I didn't grow up in the Nineties, I grew up in the 2000's (21st century). Unfortunately I'm eighteen and I get to be part of the cell phone texting, Family Guy-watching generation... damn, I do neither of those things but I'm so sick of seeing everyone around me doing it. My brother, sister and I aren't like kids from this generation, we're into super 8 cameras, B-movies and TV shows like Goosebumps. Goosebumps definitely isn't what I'd call scary at this time of my life, but it still has its moments.Goosebumps has episodes ranging in length; some are two-part episodes and go more like watching movies. Each episode has a different horror story for kids, but unlike adult horror shows like Tales from the Crypt or Tales from the Darkside, Goosebumps is aimed at audiences of kids and teenagers and many of the episodes feature life lessons. It has mostly comical episodes, and a few that are meant to be creepy. I think the single episode that managed to be remotely scary to me was my favorite episode, Welcome to Dead House, which featured a small town where a chemical factory accident killed all the residents, and they came back to life as mutant entities that were afraid of the sunlight and plotted to murder other families that moved in. It was surprisingly depressing and dark for a children's show, and had it been developed from the POV of the parents I could picture it as a full-length horror movie. It had this atmosphere that is hard to describe, dreary and industrial and unexpected in a show for kids.It's a Canadian show believe it or not, filmed in Toronto. Canada had its moments for having that dreary, dark atmosphere for horror (in the Atlantic side this country was home to the 1981 slasher film My Bloody Valentine, for example). Goosebumps had many episodes with amazing scenery for horror, and the actors, who were both Canadian and American, did an excellent job in most episodes. The series began to go bad in the last couple of seasons though, with funny but lame episodes like An Old Story that really pointed out that the series was about to end.Goosebumps is a great show for kids, no question about it. It's original, it's entertaining, and it's one of those shows you can sit back and watch after school or on a rainy day and escape into for a half-hour. I also recommend watching Are You Afraid of the Dark? and The Haunting Hour, two other similar kids' horror shows that have even more to offer if you're into the more creepy side of these shows.
When I was a kid, I had a VHS tape that included a commerical for the Goosebumps videos. Earlier, I had no idea about Goosebumps except that it's scary and a show based on horror kids novels. I can't believe how that commerical fooled me and made me think that this actually worth watching. When I searched for it before, I took a road trip across all of my country's video stores and still didn't find it. I was going crazy because of this show; unfortunately, I turned my winter break into a disaster because I didn't find this show. I hardly found some books and read them and was totally impressed. But now and after watching various episodes, I finally discovered how stupid a show Goosebumps is. Even the books, now and after growing up, I found them to be poorly written and totally lame. The episodes I at least liked from this show were The Haunted Mask and Cry Of Cat Part One and Two; Neither than the bad acting and non-talented actors, I found these episodes to be well written. Neither then these episodes I give the show a BIG ZERO. Also about the special effects, did they buy them from a cheap store or something, they were totally unconvincing. Generally, I have nothing to say about this show except: lame, lame, and LAME.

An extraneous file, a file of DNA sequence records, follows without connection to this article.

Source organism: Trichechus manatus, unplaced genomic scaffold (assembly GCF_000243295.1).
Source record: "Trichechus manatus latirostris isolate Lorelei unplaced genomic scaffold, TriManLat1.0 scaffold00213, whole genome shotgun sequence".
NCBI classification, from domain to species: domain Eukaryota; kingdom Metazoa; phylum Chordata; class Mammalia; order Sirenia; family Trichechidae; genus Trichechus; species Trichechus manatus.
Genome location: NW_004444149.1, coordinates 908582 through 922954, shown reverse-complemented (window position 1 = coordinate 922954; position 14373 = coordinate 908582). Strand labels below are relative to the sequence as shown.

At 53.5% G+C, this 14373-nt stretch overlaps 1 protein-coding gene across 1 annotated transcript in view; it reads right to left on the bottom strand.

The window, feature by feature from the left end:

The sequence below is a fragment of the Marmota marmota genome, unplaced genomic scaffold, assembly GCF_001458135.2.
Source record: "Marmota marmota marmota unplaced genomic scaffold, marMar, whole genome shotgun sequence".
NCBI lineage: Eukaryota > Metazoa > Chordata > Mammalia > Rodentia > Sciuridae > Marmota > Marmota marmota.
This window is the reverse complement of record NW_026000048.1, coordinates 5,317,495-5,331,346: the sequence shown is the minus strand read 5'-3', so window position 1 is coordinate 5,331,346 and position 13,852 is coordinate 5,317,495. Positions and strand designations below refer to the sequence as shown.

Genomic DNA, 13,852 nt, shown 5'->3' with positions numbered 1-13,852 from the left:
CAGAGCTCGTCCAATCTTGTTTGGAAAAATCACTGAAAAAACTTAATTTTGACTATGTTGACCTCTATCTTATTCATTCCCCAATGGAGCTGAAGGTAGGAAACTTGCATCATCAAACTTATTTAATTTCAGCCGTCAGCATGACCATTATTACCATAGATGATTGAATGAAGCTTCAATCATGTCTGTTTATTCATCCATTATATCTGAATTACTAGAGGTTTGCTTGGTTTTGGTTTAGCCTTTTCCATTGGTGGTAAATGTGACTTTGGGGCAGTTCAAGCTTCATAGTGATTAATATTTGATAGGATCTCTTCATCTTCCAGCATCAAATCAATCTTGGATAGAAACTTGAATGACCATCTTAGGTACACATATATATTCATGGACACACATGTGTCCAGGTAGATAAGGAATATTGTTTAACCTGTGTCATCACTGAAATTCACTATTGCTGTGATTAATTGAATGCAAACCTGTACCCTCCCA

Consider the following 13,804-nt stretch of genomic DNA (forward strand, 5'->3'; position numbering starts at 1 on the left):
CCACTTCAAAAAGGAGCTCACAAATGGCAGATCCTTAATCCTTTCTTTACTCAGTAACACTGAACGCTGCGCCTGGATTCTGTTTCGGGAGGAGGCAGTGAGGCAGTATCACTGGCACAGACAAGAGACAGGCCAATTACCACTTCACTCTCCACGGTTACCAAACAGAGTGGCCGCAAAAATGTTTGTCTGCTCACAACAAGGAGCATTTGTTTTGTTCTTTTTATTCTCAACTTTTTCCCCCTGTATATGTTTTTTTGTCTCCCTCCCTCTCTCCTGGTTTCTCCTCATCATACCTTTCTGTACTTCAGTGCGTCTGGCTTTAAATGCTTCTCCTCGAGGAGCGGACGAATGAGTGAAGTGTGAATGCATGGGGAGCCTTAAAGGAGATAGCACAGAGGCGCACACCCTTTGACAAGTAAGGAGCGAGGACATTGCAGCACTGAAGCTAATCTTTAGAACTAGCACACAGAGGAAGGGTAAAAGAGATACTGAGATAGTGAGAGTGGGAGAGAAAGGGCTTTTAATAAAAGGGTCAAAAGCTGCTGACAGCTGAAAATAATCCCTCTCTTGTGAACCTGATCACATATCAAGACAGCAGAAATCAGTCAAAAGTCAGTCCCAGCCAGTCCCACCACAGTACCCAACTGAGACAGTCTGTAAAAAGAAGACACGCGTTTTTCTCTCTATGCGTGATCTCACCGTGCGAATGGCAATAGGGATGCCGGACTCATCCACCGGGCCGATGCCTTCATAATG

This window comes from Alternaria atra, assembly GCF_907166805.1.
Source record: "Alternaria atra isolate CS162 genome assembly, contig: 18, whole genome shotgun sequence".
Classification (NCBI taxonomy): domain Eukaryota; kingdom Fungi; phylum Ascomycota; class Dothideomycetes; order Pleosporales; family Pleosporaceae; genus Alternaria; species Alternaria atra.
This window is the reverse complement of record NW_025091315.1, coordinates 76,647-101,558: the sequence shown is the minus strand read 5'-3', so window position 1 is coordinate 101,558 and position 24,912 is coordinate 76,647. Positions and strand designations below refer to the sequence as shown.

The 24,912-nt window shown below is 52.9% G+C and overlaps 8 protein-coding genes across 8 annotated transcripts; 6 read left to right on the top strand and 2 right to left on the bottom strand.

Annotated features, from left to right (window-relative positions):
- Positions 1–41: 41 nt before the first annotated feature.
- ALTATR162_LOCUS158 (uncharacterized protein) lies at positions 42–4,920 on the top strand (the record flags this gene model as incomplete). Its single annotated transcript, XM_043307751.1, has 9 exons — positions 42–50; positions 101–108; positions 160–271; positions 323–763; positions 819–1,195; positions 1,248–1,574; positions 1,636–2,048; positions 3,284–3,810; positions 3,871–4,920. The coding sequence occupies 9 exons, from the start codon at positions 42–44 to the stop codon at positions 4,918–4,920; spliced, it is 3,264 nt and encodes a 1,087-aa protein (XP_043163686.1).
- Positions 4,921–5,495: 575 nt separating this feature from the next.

Introduced to this show through a sibling who devoured R. L. Stine's books, I found I initially couldn't form my opinion of it since the first handful of episodes I saw happened to be based on the books I hadn't read (why is it the books you most want to read are the hardest to find?), but once I was lucky (unlucky?) enough to see ones based on the stories I'd read, my opinion was: the ones whose story counterparts I hadn't seen were decent on their own, but those based off of books I had were mediocre in comparison. All of them do seem pretty formula now in retrospect: an evil threatens but only the young protagonist realizes and has a difficult time making anyone else aware. The books are almost always formula in this point too - but Stine was phenomenal in spicing the stories up by conjuring up different humorous dialogue, explanations for the evil, or details to make it seem impressive to a kid. I found the books to be interesting but the show was never enough to scare even a 6-year-old, and I wondered why Stine was actually the host on this show rather than rejecting writers Billy Brown & Dan Angel and hunting for someone more faithful. The fact that (with a few exceptions that ran 2 episodes), each story was limited to less than 30 minutes (the commercial breaks which accounted for the "less than" were surrounded by fade-outs of some new terror arising - which, even the youngest viewer realized after a few breaks, would be a false alarm when it resumed) rushed the plots of stories I laughed and fascinated over in book form, giving no time to absorb the scares, other than the phony ones resolved in 60 seconds while the camera dimmed and returned. I appreciated significantly more those that ran 2 episodes for just under an hour, even with the fade-outs still causing boredom. The plots of these left on a cliffhanger after one episode and there was usually a better twist at the end. Also, since fewer action scenes were shown in most of the single-episode simpler stories, special effects were severely limited; I never found the antagonists as terrifying as they could be in imagination. Example: the book "Let's Get Invisible" doesn't instantly reveal who the being behind the mirror is, but the show has a dead giveaway as he wears a jersey with BACKWARD LETTERING - just plain cheesy! In the 3rd series, a large number of episodes were wasted not on books, but on short stories in his compilations Stories to Give You Goosebumps, which contained 10 boring stories (the one I tried and failed to read was the one never used to base TV scenes off of, but I'm sure the others were no better) which often provoked no fear even on the page - imagine how a screen adaption even weaker than their book basis would've been! No, the plot wasn't rushed; even worse - it was as though the while plot was shown but it was a rushed story to begin with! Ironically my favorite episode (along with a 3-part story I shouldn't mention; it wasn't based on a book) of which I've seen was one of these, "Click" - I doubt it was meant to be scary, but it did make me laugh expecting that the boy who exploited a space- and time-controlling remote could so easily be punished! I just wish I could punish the writers for such a weak adaptation, even to a kid, of a kid's favorite serial.